Single Bliss For The Holidays 

Holiday stress is not caused by being single. Holiday stress is caused when we force ourselves to honor others and their needs above our own. Holiday stress is about obligation to our families and friends. It is about duty to participate in the version of holidays they envisioned for themselves, and feeling the pressure to participate in it on their terms.

I never liked the holidays. And it is not because I am single. I didn’t like the holidays when I was married, partnered, or deeply in love. What I don’t like about the holidays is the pressure for me to show up and be how other people want me to be. 

For years mom and dad wanted to be surrounded by the warmth of their family. For a while, and at different periods in time, we were a warm family. But when the children married, holidays became complicated. Now it was about the painful decision of whose family to spend the holidays with. It became about screaming children. It became about interpersonal dramas, it became about tolerating intolerable spouses just so others would feel like they have the version of Christmas that they wished for themselves. I felt obligated to provide my aging parents a postcard perfect Christmas, that was not so idyllic for me. I felt pressured to ease my sister’s marriage stress by tolerating much more from her husband than I should. I felt drained by the lack of space and personal privacy in my family home during the hectic days, and I became drained by her unruly toddler who somehow became everyone’s top priority,. Sorry sis, I love him, but I do not bow down to your kid.

Once again, the media depicts the holidays for single people as pathetic spinsterhood. I assure you I am a happy, healthy, sexually actively Singleton, almost a hedonist. There is nothing for me to be miserable about. I have built the life that I always wanted for myself. The reason I don’t like the holidays is because they force me to step out of my haven, and deal with family on their terms, not mine.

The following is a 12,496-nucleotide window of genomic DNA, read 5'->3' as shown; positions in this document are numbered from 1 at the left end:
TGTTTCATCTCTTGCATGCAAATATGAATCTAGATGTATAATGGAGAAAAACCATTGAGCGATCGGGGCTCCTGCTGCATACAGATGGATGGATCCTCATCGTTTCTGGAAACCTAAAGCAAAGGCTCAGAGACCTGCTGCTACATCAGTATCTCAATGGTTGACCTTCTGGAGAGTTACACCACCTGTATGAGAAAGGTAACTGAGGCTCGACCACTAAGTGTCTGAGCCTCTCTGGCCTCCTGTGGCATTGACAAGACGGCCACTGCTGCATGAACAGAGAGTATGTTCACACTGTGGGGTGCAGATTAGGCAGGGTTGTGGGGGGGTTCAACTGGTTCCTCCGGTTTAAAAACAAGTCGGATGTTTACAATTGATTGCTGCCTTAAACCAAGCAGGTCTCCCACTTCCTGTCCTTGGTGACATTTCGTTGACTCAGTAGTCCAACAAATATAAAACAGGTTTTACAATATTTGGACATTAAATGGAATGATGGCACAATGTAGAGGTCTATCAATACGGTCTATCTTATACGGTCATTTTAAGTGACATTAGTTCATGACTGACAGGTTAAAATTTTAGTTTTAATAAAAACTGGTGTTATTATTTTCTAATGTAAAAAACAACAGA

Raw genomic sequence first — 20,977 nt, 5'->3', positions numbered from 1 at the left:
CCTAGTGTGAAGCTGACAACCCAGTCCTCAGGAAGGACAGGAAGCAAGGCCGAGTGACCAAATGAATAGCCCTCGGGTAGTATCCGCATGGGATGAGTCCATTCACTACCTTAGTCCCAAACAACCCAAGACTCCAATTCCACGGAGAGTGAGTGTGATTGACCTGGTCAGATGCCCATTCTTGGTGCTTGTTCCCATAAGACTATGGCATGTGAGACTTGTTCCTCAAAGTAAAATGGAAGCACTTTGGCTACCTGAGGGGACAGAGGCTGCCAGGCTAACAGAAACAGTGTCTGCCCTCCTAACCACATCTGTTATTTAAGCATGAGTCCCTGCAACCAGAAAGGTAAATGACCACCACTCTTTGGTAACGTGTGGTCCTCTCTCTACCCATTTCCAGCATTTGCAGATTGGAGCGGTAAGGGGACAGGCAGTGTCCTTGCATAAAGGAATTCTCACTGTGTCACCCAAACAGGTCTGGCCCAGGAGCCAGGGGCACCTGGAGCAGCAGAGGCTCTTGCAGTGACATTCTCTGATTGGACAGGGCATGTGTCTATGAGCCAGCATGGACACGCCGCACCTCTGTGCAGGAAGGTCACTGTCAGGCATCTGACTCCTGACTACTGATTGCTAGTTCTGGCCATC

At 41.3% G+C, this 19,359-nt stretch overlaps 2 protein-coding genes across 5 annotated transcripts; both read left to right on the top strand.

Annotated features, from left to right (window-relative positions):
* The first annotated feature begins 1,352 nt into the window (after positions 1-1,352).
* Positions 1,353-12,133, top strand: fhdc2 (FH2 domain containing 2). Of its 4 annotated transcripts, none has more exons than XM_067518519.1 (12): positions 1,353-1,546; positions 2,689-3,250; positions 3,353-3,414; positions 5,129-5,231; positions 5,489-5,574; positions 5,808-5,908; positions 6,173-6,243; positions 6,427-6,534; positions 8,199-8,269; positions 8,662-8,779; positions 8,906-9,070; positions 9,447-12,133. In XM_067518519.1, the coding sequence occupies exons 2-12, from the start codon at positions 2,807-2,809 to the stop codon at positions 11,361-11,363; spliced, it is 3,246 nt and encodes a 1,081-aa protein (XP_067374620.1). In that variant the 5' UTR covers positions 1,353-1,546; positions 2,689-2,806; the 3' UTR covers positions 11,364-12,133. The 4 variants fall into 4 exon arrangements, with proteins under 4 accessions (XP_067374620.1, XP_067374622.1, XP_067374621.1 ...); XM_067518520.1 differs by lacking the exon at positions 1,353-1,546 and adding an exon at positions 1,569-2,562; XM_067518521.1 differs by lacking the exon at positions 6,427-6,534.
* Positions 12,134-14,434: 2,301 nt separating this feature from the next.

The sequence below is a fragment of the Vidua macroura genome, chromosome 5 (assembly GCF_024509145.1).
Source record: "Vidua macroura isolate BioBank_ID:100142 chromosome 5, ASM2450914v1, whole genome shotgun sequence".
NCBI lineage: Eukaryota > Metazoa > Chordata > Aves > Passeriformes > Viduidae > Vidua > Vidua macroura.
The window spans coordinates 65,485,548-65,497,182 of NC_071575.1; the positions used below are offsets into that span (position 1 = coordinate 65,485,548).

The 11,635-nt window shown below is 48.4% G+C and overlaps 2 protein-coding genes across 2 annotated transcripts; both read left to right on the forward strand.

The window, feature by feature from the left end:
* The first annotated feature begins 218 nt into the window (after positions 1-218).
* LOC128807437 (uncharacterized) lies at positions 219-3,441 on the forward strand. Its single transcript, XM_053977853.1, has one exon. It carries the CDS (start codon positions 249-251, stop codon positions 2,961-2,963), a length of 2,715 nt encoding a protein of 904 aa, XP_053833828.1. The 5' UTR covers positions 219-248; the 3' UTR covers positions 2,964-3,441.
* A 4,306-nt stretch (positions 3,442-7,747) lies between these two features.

What would I rather do? Since holidays are meant to be special occasions, celebrations of life, how would I celebrate myself if I had it my way? I started to consider that more in the last few years, and started to steal away from family obligations a.k.a. drudgery to honor myself. A few years ago, I booked a beach vacation with a total hunk. That’s how I honored myself that Thanksgiving . It was a marvelous experience where I showed myself gratitude, bliss and pleasure.  

I had to lie to my family to do it, and the lying didn’t feel so good. I wanted to tell them, “No mom and dad, spending Thanksgiving in your home, stuffing myself with carbs and lard and sugar, would not be a pleasure. No, sis, I don’t feel like tolerating your manipulative husband this year, and no I don’t feel like dealing with your stress, just because you have a baby”. But I didn’t.

I did not feel guilty treating myself to a beautiful holiday. I felt bad that I wasn’t speaking my truth. Sugarcoating my unavailability so they could feel okay about my absence felt like I wasn’t honoring myself. And honor thyself is one of the most important Goddess principles. Never one to beat myself up over a human error, I decided to practice honoring myself for the holidays, and accept that I must go through a learning curve, until I get the holidays just right. When I feel awesome about spending the holidays exactly how I want to experience them, I will have achieved a complete and unapologetic celebration of myself.